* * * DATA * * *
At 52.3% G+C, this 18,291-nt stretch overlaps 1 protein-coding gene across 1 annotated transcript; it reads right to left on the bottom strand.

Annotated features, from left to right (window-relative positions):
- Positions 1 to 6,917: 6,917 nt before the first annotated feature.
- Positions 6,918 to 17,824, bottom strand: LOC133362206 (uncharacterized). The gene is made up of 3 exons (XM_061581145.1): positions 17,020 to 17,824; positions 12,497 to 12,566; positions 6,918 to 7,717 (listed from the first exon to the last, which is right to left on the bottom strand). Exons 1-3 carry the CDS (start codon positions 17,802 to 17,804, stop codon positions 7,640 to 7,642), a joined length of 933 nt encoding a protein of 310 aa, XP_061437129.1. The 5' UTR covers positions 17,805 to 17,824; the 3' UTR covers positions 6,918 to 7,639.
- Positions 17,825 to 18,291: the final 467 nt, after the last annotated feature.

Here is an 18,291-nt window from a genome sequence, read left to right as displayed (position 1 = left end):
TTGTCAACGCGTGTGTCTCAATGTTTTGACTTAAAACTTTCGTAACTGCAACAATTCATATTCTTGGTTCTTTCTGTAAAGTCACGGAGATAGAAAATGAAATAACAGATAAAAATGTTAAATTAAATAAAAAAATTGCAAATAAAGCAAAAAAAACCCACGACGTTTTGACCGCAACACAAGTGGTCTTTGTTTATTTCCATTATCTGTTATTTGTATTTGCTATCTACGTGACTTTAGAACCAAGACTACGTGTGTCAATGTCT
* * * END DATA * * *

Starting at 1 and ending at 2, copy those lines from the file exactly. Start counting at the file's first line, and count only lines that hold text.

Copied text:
At 52.3% G+C, this 18,291-nt stretch overlaps 1 protein-coding gene across 1 annotated transcript; it reads right to left on the bottom strand.

Annotated features, from left to right (window-relative positions):